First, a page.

• Show Notes

Dear Reader,

The headline, according to Mark Pomerantz, should be something like this: Bold Prosecutor Was About to Nail Trump – But Clueless, Weak-Kneed DA Killed the Case. Pomerantz, the former federal prosecutor and longtime criminal defense attorney who came out of retirement to work on the Manhattan DA’s investigation of Donald Trump’s businesses and finances, has been on a media whirlwind, spinning a tale about how he would’ve taken down the big guy – he really, really woulda – if only the newly-elected district attorney, Alvin Bragg, had let him at it. 

We need to read past the top banner here. On closer examination, Pomerantz’s narrative is a dubious one, riddled with inconsistencies and self-aggrandizing, post-hoc bravado. Over the past few weeks, a spate of former prosecutors and legal experts from across the ideological spectrum have called Pomerantz out for his dishonesty and for violating fundamental ethical and practical tenets of prosecution. I concur.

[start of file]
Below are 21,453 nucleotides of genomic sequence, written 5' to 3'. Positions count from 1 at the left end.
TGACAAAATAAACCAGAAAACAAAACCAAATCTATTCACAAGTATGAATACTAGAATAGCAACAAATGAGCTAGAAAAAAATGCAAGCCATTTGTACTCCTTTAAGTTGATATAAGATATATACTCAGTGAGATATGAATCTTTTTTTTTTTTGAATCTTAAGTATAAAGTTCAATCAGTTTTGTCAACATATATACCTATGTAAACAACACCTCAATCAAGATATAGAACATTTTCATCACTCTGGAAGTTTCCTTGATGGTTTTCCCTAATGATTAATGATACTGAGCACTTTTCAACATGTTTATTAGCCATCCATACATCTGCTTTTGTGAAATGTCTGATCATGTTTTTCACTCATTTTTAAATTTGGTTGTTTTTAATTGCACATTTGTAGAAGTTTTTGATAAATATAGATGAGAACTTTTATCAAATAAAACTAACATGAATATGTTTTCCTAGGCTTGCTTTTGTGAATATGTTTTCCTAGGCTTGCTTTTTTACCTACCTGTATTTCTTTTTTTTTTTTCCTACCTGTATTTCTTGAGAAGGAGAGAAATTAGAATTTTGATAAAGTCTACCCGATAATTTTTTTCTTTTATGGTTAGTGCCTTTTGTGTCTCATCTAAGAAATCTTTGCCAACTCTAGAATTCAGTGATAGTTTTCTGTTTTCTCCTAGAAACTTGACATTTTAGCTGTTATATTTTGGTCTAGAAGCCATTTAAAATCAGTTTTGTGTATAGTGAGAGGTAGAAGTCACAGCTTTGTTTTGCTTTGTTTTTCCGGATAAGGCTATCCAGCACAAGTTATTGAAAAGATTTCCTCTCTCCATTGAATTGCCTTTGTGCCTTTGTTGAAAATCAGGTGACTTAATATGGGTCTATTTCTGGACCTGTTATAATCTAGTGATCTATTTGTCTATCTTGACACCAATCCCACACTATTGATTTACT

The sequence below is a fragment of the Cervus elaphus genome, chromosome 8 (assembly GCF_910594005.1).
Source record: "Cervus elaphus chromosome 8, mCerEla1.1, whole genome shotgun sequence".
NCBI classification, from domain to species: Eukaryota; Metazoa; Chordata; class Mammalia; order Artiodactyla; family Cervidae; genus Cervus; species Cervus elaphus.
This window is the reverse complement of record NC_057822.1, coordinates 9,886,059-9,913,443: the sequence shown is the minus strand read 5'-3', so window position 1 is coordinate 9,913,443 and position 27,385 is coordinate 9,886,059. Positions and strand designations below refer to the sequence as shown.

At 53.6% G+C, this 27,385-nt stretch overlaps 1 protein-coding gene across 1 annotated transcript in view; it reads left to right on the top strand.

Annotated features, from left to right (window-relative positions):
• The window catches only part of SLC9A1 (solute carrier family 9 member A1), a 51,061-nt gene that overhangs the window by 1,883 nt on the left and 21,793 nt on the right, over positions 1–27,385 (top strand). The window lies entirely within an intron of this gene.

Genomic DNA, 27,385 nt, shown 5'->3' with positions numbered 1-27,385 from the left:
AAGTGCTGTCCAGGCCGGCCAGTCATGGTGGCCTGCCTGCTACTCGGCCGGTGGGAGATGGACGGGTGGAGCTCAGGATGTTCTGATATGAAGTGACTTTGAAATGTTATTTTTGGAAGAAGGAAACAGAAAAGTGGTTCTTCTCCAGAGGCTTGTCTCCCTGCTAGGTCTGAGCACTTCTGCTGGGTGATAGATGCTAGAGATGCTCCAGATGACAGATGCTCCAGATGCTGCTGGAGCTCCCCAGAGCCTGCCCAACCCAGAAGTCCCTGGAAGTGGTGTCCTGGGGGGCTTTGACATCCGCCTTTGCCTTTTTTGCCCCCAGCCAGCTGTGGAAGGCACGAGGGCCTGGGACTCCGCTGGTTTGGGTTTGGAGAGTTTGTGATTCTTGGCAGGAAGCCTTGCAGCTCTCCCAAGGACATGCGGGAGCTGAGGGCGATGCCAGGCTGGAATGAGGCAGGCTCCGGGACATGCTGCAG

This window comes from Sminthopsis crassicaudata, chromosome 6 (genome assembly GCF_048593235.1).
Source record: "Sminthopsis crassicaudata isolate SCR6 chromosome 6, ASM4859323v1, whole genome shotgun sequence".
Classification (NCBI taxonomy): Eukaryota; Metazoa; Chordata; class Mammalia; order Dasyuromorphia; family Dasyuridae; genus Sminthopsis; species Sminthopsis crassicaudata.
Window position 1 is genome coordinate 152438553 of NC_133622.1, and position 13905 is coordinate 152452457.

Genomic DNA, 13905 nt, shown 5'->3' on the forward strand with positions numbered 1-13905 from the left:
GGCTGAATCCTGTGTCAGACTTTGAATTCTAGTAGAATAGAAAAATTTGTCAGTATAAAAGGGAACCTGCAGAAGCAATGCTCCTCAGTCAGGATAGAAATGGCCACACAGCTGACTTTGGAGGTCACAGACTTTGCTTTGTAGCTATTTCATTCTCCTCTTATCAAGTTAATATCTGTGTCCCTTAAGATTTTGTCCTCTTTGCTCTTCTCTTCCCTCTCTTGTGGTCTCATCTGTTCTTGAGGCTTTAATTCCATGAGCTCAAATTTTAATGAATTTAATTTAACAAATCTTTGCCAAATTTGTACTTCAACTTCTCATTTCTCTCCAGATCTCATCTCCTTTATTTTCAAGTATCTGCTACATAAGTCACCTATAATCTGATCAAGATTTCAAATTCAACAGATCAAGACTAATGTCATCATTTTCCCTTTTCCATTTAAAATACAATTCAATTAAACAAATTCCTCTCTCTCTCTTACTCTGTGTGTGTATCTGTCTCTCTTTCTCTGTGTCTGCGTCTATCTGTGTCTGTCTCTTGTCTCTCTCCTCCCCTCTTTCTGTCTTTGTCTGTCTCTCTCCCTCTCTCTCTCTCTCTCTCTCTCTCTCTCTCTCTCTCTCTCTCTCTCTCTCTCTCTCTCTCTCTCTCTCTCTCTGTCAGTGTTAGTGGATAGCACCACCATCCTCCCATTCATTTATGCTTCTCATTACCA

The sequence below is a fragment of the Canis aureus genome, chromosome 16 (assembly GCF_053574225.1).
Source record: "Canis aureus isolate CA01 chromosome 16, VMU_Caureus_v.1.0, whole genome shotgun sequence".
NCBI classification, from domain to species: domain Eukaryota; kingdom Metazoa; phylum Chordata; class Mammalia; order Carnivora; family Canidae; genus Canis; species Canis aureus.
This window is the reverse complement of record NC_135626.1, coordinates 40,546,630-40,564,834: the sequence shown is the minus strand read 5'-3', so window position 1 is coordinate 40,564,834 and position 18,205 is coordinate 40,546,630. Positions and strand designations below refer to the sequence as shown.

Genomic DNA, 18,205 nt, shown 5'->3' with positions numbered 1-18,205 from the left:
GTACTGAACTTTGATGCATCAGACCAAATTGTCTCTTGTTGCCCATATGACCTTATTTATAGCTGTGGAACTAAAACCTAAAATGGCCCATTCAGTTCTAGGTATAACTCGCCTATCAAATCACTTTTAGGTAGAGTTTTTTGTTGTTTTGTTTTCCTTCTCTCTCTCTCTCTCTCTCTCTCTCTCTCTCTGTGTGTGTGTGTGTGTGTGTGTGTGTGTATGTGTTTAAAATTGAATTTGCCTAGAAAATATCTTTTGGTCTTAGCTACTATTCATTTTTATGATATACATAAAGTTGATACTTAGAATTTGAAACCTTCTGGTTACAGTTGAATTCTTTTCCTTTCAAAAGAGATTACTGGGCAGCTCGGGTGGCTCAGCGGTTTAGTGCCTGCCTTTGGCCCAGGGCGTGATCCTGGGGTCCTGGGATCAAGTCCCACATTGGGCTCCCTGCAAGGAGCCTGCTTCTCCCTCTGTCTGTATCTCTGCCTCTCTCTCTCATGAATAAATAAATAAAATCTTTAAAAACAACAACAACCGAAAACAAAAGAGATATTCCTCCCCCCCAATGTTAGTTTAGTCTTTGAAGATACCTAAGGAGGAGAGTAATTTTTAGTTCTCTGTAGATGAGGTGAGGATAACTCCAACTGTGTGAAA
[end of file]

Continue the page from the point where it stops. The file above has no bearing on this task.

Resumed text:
Before we dig in, some disclosures; weigh them as you will. Bragg is a personal friend and a former colleague of mine at the SDNY. I like and deeply respect him. I don’t know Pomerantz. Before this matter blew up, I’d heard his name kicking around as a defense lawyer on the circuit, and knew of him as an SDNY alum. We’ve never met or spoken.

In recent weeks, there’s been a soap-operatic back and forth between Pomerantz and Bragg, sparked by the publication of Pomerantz’s behind-the-scenes prosecutorial tell-all (or, as we’ll see in a moment, tell-some) and the accompanying media blitz that landed him on 60 Minutes, Maddow, and elsewhere. It’s tough to follow every twist and turn amidst the he-said-he-said of it all. So in an effort to clarify, I offer here five undeniable truths about the showdown at the Manhattan DA’s office.